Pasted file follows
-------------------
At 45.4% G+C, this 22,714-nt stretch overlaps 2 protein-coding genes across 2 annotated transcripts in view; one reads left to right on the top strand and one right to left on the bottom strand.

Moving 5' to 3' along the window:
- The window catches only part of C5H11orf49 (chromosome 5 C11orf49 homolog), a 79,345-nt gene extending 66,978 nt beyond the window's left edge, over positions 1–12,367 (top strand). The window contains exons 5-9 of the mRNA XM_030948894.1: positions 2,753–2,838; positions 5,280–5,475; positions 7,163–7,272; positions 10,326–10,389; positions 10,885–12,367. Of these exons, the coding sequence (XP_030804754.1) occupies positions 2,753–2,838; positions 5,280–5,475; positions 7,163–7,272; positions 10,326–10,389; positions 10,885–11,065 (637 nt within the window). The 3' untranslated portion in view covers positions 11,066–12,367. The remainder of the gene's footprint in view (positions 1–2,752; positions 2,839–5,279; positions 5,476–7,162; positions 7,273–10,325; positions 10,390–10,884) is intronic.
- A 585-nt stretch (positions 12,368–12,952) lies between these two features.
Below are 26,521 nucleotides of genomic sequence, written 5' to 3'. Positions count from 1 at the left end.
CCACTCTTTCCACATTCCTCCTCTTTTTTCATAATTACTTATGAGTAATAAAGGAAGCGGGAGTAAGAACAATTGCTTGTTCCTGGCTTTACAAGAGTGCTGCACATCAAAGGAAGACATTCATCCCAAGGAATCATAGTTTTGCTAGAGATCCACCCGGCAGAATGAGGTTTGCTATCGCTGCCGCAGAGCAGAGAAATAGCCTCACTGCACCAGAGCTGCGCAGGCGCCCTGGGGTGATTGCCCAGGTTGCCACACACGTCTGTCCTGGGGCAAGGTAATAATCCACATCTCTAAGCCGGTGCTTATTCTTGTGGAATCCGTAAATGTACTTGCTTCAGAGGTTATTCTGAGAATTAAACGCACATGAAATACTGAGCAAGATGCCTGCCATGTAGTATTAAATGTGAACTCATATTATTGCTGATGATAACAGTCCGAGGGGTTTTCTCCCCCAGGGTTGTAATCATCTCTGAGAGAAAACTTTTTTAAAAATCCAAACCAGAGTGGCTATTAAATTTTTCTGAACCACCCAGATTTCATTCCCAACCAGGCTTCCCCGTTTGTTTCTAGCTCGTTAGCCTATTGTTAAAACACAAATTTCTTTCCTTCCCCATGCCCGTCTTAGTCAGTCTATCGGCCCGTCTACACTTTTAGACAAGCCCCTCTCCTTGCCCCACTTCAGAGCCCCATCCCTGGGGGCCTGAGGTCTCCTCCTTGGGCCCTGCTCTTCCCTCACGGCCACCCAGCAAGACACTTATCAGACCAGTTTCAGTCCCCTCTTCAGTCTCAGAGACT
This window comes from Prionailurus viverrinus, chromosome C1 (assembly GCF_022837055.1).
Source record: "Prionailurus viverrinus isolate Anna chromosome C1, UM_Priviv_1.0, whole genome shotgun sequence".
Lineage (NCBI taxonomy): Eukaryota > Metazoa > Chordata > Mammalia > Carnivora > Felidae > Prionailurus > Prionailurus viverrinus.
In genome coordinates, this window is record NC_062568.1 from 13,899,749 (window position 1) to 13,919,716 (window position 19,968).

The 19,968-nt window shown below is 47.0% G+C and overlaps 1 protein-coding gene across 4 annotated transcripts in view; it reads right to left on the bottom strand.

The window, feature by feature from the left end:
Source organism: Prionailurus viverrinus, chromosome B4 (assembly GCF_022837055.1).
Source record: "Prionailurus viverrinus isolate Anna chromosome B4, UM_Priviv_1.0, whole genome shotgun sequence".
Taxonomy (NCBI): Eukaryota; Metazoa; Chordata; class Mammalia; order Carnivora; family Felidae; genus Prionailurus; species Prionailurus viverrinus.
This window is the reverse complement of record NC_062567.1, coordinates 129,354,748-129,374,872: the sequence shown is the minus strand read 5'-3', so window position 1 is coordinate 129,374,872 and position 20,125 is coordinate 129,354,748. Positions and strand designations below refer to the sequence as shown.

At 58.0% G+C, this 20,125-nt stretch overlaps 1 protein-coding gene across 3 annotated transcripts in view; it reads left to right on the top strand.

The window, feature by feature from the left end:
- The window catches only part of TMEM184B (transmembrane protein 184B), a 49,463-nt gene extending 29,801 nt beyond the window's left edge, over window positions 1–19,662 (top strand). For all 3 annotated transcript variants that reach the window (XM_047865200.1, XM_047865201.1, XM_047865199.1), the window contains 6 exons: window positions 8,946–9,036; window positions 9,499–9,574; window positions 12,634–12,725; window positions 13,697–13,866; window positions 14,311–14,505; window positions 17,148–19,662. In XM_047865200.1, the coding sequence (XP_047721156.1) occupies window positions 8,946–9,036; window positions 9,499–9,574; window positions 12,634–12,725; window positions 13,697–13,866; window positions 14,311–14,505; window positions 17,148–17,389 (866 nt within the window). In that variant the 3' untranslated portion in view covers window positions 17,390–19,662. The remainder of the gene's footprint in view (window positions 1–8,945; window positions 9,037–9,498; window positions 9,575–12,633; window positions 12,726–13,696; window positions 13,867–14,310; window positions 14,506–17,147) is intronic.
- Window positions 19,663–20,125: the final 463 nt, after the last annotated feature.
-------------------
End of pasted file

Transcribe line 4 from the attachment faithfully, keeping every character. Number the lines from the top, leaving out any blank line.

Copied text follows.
- A 585-nt stretch (positions 12,368–12,952) lies between these two features.